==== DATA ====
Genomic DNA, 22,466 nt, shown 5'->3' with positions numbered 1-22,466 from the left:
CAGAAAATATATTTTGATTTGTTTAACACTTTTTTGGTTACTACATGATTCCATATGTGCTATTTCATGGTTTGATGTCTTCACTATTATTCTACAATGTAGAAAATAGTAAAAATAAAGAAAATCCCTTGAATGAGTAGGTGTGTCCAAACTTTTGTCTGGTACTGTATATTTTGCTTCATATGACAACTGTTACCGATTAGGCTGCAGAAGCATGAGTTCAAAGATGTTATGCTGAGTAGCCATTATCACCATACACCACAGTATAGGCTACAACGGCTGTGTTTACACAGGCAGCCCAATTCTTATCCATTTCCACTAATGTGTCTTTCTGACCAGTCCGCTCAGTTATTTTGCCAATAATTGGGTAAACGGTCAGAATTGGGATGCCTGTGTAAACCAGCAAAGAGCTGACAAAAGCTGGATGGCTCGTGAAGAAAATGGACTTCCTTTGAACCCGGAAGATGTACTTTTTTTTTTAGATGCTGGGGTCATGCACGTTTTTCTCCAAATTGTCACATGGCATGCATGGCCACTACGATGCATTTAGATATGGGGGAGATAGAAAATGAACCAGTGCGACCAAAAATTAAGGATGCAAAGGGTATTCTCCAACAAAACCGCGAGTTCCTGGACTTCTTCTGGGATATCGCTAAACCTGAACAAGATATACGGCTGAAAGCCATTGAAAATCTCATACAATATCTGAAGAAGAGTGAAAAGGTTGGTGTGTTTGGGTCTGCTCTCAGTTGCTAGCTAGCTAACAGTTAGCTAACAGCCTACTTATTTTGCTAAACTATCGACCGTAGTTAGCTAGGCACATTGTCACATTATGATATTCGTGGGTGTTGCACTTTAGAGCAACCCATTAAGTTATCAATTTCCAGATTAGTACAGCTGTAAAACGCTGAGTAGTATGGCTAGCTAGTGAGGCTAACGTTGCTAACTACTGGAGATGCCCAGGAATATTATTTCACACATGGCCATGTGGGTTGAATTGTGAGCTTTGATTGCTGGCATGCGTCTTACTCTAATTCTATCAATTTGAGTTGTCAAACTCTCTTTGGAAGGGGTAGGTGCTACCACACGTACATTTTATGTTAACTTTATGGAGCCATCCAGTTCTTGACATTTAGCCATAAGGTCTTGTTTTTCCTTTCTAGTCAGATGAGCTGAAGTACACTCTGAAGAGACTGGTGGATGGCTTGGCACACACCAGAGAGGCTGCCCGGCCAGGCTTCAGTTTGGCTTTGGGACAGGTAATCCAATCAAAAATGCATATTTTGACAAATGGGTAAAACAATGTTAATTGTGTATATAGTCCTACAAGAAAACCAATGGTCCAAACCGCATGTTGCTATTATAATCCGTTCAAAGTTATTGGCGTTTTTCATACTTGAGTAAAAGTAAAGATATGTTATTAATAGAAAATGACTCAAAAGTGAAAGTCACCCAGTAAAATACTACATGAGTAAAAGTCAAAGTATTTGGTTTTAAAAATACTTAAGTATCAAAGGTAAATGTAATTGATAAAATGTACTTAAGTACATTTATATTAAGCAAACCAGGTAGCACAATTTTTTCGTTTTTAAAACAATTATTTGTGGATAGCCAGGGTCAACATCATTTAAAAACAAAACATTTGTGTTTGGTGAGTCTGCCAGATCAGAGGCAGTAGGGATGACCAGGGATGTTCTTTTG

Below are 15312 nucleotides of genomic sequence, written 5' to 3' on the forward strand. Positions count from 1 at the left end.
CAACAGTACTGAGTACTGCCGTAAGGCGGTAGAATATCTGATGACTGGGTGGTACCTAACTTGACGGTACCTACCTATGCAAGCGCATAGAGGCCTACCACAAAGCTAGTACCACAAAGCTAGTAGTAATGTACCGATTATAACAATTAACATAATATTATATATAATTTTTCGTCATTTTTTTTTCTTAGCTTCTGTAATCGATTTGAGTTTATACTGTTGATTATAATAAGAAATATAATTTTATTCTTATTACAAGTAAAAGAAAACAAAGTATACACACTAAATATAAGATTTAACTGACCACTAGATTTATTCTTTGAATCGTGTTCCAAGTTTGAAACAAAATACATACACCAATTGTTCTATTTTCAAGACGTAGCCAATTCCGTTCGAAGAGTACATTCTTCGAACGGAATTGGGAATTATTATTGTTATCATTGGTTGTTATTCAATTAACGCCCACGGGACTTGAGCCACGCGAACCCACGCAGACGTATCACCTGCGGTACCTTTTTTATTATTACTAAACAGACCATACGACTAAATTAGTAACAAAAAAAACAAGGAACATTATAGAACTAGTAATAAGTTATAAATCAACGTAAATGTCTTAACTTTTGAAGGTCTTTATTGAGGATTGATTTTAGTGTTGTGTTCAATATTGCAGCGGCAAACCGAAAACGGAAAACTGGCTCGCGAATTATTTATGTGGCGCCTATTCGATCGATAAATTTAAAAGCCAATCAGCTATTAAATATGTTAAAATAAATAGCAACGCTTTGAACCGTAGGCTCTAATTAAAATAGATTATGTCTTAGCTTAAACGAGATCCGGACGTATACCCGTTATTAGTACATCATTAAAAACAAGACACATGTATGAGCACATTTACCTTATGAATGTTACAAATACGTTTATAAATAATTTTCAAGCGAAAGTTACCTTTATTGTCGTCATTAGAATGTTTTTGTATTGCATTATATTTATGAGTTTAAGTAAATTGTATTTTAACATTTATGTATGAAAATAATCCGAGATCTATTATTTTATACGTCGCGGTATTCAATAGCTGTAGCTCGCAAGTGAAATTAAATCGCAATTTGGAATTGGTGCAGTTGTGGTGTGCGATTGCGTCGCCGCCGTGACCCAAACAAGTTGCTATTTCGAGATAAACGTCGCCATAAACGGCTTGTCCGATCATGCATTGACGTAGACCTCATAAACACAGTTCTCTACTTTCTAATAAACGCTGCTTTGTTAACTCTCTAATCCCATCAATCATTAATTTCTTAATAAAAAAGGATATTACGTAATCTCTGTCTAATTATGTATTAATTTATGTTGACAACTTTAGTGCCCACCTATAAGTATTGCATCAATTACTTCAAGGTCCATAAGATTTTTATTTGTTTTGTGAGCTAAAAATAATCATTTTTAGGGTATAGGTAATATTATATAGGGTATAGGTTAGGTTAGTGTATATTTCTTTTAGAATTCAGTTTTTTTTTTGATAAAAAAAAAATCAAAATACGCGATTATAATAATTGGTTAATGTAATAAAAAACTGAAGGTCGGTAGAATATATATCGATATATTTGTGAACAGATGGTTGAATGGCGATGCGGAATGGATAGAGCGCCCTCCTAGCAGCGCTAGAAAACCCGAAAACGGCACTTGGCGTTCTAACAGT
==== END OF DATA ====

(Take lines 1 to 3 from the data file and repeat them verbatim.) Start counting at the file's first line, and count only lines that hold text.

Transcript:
Genomic DNA, 22,466 nt, shown 5'->3' with positions numbered 1-22,466 from the left:
CAGAAAATATATTTTGATTTGTTTAACACTTTTTTGGTTACTACATGATTCCATATGTGCTATTTCATGGTTTGATGTCTTCACTATTATTCTACAATGTAGAAAATAGTAAAAATAAAGAAAATCCCTTGAATGAGTAGGTGTGTCCAAACTTTTGTCTGGTACTGTATATTTTGCTTCATATGACAACTGTTACCGATTAGGCTGCAGAAGCATGAGTTCAAAGATGTTATGCTGAGTAGCCATTATCACCATACACCACAGTATAGGCTACAACGGCTGTGTTTACACAGGCAGCCCAATTCTTATCCATTTCCACTAATGTGTCTTTCTGACCAGTCCGCTCAGTTATTTTGCCAATAATTGGGTAAACGGTCAGAATTGGGATGCCTGTGTAAACCAGCAAAGAGCTGACAAAAGCTGGATGGCTCGTGAAGAAAATGGACTTCCTTTGAACCCGGAAGATGTACTTTTTTTTTTAGATGCTGGGGTCATGCACGTTTTTCTCCAAATTGTCACATGGCATGCATGGCCACTACGATGCATTTAGATATGGGGGAGATAGAAAATGAACCAGTGCGACCAAAAATTAAGGATGCAAAGGGTATTCTCCAACAAAACCGCGAGTTCCTGGACTTCTTCTGGGATATCGCTAAACCTGAACAAGATATACGGCTGAAAGCCATTGAAAATCTCATACAATATCTGAAGAAGAGTGAAAAGGTTGGTGTGTTTGGGTCTGCTCTCAGTTGCTAGCTAGCTAACAGTTAGCTAACAGCCTACTTATTTTGCTAAACTATCGACCGTAGTTAGCTAGGCACATTGTCACATTATGATATTCGTGGGTGTTGCACTTTAGAGCAACCCATTAAGTTATCAATTTCCAGATTAGTACAGCTGTAAAACGCTGAGTAGTATGGCTAGCTAGTGAGGCTAACGTTGCTAACTACTGGAGATGCCCAGGAATATTATTTCACACATGGCCATGTGGGTTGAATTGTGAGCTTTGATTGCTGGCATGCGTCTTACTCTAATTCTATCAATTTGAGTTGTCAAACTCTCTTTGGAAGGGGTAGGTGCTACCACACGTACATTTTATGTTAACTTTATGGAGCCATCCAGTTCTTGACATTTAGCCATAAGGTCTTGTTTTTCCTTTCTAGTCAGATGAGCTGAAGTACACTCTGAAGAGACTGGTGGATGGCTTGGCACACACCAGAGAGGCTGCCCGGCCAGGCTTCAGTTTGGCTTTGGGACAGGTAATCCAATCAAAAATGCATATTTTGACAAATGGGTAAAACAATGTTAATTGTGTATATAGTCCTACAAGAAAACCAATGGTCCAAACCGCATGTTGCTATTATAATCCGTTCAAAGTTATTGGCGTTTTTCATACTTGAGTAAAAGTAAAGATATGTTATTAATAGAAAATGACTCAAAAGTGAAAGTCACCCAGTAAAATACTACATGAGTAAAAGTCAAAGTATTTGGTTTTAAAAATACTTAAGTATCAAAGGTAAATGTAATTGATAAAATGTACTTAAGTACATTTATATTAAGCAAACCAGGTAGCACAATTTTTTCGTTTTTAAAACAATTATTTGTGGATAGCCAGGGTCAACATCATTTAAAAACAAAACATTTGTGTTTGGTGAGTCTGCCAGATCAGAGGCAGTAGGGATGACCAGGGATGTTCTTTTG

Below are 15312 nucleotides of genomic sequence, written 5' to 3' on the forward strand. Positions count from 1 at the left end.